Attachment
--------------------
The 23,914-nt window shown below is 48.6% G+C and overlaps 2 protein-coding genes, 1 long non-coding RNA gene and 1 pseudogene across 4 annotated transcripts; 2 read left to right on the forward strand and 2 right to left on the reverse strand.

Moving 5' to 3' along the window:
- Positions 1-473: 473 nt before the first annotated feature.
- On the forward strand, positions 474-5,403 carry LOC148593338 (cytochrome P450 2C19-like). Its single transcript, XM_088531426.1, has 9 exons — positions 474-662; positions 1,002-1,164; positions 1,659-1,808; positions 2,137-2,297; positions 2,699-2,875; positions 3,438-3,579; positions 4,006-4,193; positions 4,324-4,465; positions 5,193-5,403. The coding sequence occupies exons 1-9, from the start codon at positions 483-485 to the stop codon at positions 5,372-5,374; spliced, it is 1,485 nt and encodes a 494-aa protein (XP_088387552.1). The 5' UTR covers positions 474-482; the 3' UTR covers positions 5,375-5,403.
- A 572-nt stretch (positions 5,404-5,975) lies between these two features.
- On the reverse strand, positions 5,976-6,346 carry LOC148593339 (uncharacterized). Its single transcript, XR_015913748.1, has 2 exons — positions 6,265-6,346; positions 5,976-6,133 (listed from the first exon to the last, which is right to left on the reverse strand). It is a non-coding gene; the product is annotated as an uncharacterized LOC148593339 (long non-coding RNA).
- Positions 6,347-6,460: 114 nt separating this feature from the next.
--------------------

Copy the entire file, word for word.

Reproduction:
The 23,914-nt window shown below is 48.6% G+C and overlaps 2 protein-coding genes, 1 long non-coding RNA gene and 1 pseudogene across 4 annotated transcripts; 2 read left to right on the forward strand and 2 right to left on the reverse strand.

Moving 5' to 3' along the window:
- Positions 1-473: 473 nt before the first annotated feature.
- On the forward strand, positions 474-5,403 carry LOC148593338 (cytochrome P450 2C19-like). Its single transcript, XM_088531426.1, has 9 exons — positions 474-662; positions 1,002-1,164; positions 1,659-1,808; positions 2,137-2,297; positions 2,699-2,875; positions 3,438-3,579; positions 4,006-4,193; positions 4,324-4,465; positions 5,193-5,403. The coding sequence occupies exons 1-9, from the start codon at positions 483-485 to the stop codon at positions 5,372-5,374; spliced, it is 1,485 nt and encodes a 494-aa protein (XP_088387552.1). The 5' UTR covers positions 474-482; the 3' UTR covers positions 5,375-5,403.
- A 572-nt stretch (positions 5,404-5,975) lies between these two features.
- On the reverse strand, positions 5,976-6,346 carry LOC148593339 (uncharacterized). Its single transcript, XR_015913748.1, has 2 exons — positions 6,265-6,346; positions 5,976-6,133 (listed from the first exon to the last, which is right to left on the reverse strand). It is a non-coding gene; the product is annotated as an uncharacterized LOC148593339 (long non-coding RNA).
- Positions 6,347-6,460: 114 nt separating this feature from the next.